Is it just me?

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UPDATED: I’m perplexed and somewhat concerned by the below report from the RFL, which appeared on the Sporting Life web site. Chiefly because it smacks of the complacency, inflated sense of optimism and general smoke-blowing that we heard in the build-up to the ill-fated 2000 World Cup.

Organisers happy with ticket sales – Sporting Life website

Some of the claims:

  • We are on target for 500,000 seats sold (claimed in the sub-heading);
  • Sales are approaching six-figures now — “We’re not quite at six figures but we’re not far off.”;
  • We’ve sold over 40,000 tickets for the final —  “sales for the final (are) already topping 40,000.”;
  • The final is expected to sell-out — “…at the rate we’re going with the final, there is a realistic chance of selling out before the tournament begins.”;
  • The opening double-header in Cardiff is expected to sell-out — “Our expectation is a full house in Cardiff”.

Some of the facts:

  • Tickets went on sale on October 26th, 2012 — 162 days ago;
  • The opening game is on October 26th, 2013 — 198 days to go;
  • The target is 500,000 tickets sold;
  • The six-figure milestone is 100,000;
  • The final is at Old Trafford (cap. 75,811);
  • The opening double-header is at the Millennium Stadium (cap. 72,500);
  • The Old Trafford finale accounts for over 40,000 tickets sold.
  • The tournament comprises 28 games in total.

Some of my deductions:

  • 40,000 (40%) of ticket sales so far are for the final, which leaves (a maximum of) 60,000 sold for the remaining 27 games — at around 2,222 per game;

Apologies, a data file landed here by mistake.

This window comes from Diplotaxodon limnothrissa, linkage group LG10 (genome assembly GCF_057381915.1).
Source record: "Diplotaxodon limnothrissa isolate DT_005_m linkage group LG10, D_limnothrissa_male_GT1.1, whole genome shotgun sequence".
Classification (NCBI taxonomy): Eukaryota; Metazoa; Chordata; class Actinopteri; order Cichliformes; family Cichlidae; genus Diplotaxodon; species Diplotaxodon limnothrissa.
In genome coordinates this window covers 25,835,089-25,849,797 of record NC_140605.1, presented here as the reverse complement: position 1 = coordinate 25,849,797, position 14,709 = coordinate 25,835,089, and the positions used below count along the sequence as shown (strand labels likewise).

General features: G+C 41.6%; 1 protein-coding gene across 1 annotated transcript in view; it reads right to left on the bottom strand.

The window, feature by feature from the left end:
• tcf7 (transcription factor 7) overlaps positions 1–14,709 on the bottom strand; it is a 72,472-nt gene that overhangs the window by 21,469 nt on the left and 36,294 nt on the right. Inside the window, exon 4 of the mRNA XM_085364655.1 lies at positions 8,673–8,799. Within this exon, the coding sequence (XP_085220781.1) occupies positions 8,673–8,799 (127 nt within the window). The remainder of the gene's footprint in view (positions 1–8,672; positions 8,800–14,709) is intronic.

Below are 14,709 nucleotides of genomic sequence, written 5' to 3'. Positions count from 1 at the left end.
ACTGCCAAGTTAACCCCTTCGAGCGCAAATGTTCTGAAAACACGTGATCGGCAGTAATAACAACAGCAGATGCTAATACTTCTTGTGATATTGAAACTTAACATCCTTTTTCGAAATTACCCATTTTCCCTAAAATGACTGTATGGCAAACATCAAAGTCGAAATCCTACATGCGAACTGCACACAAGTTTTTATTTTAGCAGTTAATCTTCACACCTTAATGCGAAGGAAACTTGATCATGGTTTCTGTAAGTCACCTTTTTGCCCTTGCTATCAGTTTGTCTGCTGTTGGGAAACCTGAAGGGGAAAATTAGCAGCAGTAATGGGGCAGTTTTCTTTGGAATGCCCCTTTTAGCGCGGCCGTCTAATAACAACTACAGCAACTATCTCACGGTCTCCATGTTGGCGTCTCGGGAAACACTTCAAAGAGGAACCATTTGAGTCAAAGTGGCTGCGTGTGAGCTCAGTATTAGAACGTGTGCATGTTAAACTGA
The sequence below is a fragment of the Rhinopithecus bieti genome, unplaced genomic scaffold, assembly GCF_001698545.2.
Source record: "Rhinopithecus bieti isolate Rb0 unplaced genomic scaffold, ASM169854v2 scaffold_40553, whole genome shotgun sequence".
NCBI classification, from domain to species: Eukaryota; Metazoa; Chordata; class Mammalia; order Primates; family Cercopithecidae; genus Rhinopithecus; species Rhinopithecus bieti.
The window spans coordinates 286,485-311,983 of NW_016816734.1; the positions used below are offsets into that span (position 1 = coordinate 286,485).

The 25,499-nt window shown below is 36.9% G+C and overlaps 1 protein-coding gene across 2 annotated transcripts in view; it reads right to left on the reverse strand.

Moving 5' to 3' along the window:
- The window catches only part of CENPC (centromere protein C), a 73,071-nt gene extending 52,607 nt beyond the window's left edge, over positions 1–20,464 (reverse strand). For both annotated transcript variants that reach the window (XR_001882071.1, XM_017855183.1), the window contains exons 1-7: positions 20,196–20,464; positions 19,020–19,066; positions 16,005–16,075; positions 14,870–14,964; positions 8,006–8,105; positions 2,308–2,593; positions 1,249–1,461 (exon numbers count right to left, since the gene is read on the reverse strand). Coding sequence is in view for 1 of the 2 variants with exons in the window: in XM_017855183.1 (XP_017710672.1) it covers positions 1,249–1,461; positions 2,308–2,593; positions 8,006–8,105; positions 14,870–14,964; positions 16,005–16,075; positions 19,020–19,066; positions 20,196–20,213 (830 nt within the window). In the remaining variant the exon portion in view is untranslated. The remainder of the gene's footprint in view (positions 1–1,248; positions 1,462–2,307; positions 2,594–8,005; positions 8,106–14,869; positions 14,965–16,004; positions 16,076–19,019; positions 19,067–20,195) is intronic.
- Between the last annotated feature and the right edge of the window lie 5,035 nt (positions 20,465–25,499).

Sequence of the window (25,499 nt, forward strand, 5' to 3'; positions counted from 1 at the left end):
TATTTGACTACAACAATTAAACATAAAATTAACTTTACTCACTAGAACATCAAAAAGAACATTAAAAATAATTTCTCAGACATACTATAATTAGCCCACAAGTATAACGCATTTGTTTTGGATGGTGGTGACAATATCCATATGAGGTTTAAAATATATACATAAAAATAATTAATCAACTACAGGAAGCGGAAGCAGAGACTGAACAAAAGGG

• As the RFL expect the opening game to also sell-out one must assume that it too accounts for a significant proportion of those remaining 60,000 tickets already sold. Lets say it’s selling half as well as the Old Trafford finale with 20,000 sales;
  • That leaves the remaining 40,000 sold tickets to cover the remaining 26 games at an average of 1538 per game;
  • It’s probable that England’s other (two) group games, plus the two semi-finals, are going to average 5-figure gates. If these equal 40k in total and have sold at half of the rate that the final has (say 25% sold) then that’s another 10,000 sold to date;
  • So that leaves only 30,000 sold tickets to cover the remaining 22 games at 1366 per game;
  • Tickets have so far sold at the rate of around 617 per day (assuming they’ve sold 100K);
  • Tickets will need to sell at 2,212 per day (three times the current rate) to reach 500,000.

You see where I’m going with this. It’s a worrying scenario. And we all know that the Aus and NZ’s four games are likely to pull at least 5k, which uses another 10k of the sold-to-date total, leaving just 20,ooo to cover the other 18 games (1,111 each).

My concern over all this is made worse when I read that “We have never been in pursuit of a title sponsor…“.

As I recall, the only redeeming financial factor from the 2000 World Cup was the sponsorship provided by Lincoln Financial Group; which mitigated the poor returns from the gate-receipts.

Now the first game isn’t until October 26th, so there’s still time for all this to come out sunny-side-up.

But relying on walk-ups was what put the skids under the 2000 RLWC, admittedly torrential rain made things many times worse; but hey, it rains in England in winter.

Let’s hope Premier Sports aren’t televising empty stadia to the nation come November.

Remember though … if all else fails there’s always creative accounting … counting two capacity crowds for the opening double-header ought to help.

 

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